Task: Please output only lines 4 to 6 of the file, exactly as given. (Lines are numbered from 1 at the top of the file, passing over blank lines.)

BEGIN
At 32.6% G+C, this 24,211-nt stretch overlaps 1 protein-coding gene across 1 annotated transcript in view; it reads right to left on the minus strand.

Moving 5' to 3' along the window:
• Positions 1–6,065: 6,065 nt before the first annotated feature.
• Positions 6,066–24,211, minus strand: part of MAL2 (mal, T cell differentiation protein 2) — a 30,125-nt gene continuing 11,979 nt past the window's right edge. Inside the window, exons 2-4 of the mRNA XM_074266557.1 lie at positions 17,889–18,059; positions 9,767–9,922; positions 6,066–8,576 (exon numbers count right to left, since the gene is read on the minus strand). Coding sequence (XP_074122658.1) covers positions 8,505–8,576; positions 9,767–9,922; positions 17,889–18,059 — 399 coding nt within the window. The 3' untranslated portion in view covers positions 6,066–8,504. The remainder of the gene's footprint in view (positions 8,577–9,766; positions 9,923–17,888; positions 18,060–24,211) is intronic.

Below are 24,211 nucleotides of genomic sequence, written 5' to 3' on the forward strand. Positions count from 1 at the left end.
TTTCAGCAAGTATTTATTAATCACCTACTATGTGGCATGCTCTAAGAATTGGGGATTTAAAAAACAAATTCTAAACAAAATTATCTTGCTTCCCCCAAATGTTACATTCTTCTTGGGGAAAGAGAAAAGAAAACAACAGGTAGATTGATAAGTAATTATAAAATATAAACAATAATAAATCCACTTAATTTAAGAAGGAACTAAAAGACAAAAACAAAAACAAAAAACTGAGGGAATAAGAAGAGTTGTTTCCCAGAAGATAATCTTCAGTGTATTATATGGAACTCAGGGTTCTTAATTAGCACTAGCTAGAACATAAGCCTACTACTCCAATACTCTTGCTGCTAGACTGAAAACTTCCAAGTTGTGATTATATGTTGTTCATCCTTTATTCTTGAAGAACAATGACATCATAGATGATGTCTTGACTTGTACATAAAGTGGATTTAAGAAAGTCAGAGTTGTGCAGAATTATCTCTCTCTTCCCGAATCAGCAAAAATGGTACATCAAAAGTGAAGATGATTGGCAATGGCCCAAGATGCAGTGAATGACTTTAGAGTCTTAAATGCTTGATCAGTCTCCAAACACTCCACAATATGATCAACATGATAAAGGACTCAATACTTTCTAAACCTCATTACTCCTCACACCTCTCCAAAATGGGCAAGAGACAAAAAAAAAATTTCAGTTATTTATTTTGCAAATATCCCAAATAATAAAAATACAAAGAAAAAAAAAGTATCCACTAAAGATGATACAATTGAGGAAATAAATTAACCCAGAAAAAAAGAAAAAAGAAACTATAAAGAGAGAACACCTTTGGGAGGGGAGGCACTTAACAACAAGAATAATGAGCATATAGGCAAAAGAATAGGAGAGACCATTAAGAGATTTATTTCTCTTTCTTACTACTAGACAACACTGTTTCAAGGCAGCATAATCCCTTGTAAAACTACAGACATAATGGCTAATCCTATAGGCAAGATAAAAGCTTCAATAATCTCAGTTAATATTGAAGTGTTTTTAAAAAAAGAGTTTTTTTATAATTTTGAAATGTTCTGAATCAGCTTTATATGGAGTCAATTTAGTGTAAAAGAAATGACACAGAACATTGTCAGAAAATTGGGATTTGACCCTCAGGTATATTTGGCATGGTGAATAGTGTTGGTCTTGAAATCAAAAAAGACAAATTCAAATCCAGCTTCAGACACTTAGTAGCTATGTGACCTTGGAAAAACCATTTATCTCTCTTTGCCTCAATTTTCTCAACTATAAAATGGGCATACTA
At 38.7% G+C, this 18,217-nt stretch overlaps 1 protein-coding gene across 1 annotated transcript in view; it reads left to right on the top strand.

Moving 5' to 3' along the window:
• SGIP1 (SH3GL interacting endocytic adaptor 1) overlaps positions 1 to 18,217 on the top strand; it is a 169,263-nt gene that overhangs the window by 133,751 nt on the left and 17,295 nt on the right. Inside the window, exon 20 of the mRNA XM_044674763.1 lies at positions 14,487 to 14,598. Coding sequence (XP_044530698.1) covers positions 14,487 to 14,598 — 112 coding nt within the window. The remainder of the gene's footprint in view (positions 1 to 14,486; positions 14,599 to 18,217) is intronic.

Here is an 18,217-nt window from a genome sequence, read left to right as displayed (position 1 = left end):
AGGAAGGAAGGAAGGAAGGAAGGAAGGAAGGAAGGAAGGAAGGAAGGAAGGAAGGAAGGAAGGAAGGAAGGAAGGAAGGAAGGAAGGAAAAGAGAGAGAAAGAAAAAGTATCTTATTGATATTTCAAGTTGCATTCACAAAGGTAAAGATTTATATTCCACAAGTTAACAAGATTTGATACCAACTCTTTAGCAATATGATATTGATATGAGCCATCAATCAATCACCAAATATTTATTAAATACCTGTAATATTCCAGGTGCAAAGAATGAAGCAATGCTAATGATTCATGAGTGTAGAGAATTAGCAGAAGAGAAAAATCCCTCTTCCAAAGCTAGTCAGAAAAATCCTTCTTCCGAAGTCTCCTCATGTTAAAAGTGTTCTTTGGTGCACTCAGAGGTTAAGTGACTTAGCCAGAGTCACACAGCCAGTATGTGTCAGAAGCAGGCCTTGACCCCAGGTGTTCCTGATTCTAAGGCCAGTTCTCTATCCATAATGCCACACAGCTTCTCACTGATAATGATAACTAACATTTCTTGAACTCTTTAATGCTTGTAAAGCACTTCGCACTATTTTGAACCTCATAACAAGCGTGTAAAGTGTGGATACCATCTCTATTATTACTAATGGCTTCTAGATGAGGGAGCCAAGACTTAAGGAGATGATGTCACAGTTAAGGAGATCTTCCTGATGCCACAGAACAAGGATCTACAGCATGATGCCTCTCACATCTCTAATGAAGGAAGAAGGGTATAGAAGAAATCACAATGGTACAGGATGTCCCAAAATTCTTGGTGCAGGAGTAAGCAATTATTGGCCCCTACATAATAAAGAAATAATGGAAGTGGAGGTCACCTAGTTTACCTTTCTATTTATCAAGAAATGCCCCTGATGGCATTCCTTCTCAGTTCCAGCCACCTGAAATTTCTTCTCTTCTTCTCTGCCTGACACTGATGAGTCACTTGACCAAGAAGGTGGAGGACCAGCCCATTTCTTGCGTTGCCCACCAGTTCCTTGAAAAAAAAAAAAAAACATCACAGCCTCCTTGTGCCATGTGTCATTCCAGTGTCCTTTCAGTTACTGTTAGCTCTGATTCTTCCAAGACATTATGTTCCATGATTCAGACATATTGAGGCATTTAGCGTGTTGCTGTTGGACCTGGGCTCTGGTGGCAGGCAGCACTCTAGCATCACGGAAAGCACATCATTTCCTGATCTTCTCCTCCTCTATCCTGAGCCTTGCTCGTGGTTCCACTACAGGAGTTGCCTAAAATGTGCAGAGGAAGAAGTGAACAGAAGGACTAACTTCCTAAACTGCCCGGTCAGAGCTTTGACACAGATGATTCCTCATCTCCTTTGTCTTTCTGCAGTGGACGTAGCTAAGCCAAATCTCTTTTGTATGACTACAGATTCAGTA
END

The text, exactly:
• Positions 6,066–24,211, minus strand: part of MAL2 (mal, T cell differentiation protein 2) — a 30,125-nt gene continuing 11,979 nt past the window's right edge. Inside the window, exons 2-4 of the mRNA XM_074266557.1 lie at positions 17,889–18,059; positions 9,767–9,922; positions 6,066–8,576 (exon numbers count right to left, since the gene is read on the minus strand). Coding sequence (XP_074122658.1) covers positions 8,505–8,576; positions 9,767–9,922; positions 17,889–18,059 — 399 coding nt within the window. The 3' untranslated portion in view covers positions 6,066–8,504. The remainder of the gene's footprint in view (positions 8,577–9,766; positions 9,923–17,888; positions 18,060–24,211) is intronic.

Below are 24,211 nucleotides of genomic sequence, written 5' to 3' on the forward strand. Positions count from 1 at the left end.
TTTCAGCAAGTATTTATTAATCACCTACTATGTGGCATGCTCTAAGAATTGGGGATTTAAAAAACAAATTCTAAACAAAATTATCTTGCTTCCCCCAAATGTTACATTCTTCTTGGGGAAAGAGAAAAGAAAACAACAGGTAGATTGATAAGTAATTATAAAATATAAACAATAATAAATCCACTTAATTTAAGAAGGAACTAAAAGACAAAAACAAAAACAAAAAACTGAGGGAATAAGAAGAGTTGTTTCCCAGAAGATAATCTTCAGTGTATTATATGGAACTCAGGGTTCTTAATTAGCACTAGCTAGAACATAAGCCTACTACTCCAATACTCTTGCTGCTAGACTGAAAACTTCCAAGTTGTGATTATATGTTGTTCATCCTTTATTCTTGAAGAACAATGACATCATAGATGATGTCTTGACTTGTACATAAAGTGGATTTAAGAAAGTCAGAGTTGTGCAGAATTATCTCTCTCTTCCCGAATCAGCAAAAATGGTACATCAAAAGTGAAGATGATTGGCAATGGCCCAAGATGCAGTGAATGACTTTAGAGTCTTAAATGCTTGATCAGTCTCCAAACACTCCACAATATGATCAACATGATAAAGGACTCAATACTTTCTAAACCTCATTACTCCTCACACCTCTCCAAAATGGGCAAGAGACAAAAAAAAAATTTCAGTTATTTATTTTGCAAATATCCCAAATAATAAAAATACAAAGAAAAAAAAAGTATCCACTAAAGATGATACAATTGAGGAAATAAATTAACCCAGAAAAAAAGAAAAAAGAAACTATAAAGAGAGAACACCTTTGGGAGGGGAGGCACTTAACAACAAGAATAATGAGCATATAGGCAAAAGAATAGGAGAGACCATTAAGAGATTTATTTCTCTTTCTTACTACTAGACAACACTGTTTCAAGGCAGCATAATCCCTTGTAAAACTACAGACATAATGGCTAATCCTATAGGCAAGATAAAAGCTTCAATAATCTCAGTTAATATTGAAGTGTTTTTAAAAAAAGAGTTTTTTTATAATTTTGAAATGTTCTGAATCAGCTTTATATGGAGTCAATTTAGTGTAAAAGAAATGACACAGAACATTGTCAGAAAATTGGGATTTGACCCTCAGGTATATTTGGCATGGTGAATAGTGTTGGTCTTGAAATCAAAAAAGACAAATTCAAATCCAGCTTCAGACACTTAGTAGCTATGTGACCTTGGAAAAACCATTTATCTCTCTTTGCCTCAATTTTCTCAACTATAAAATGGGCATACTA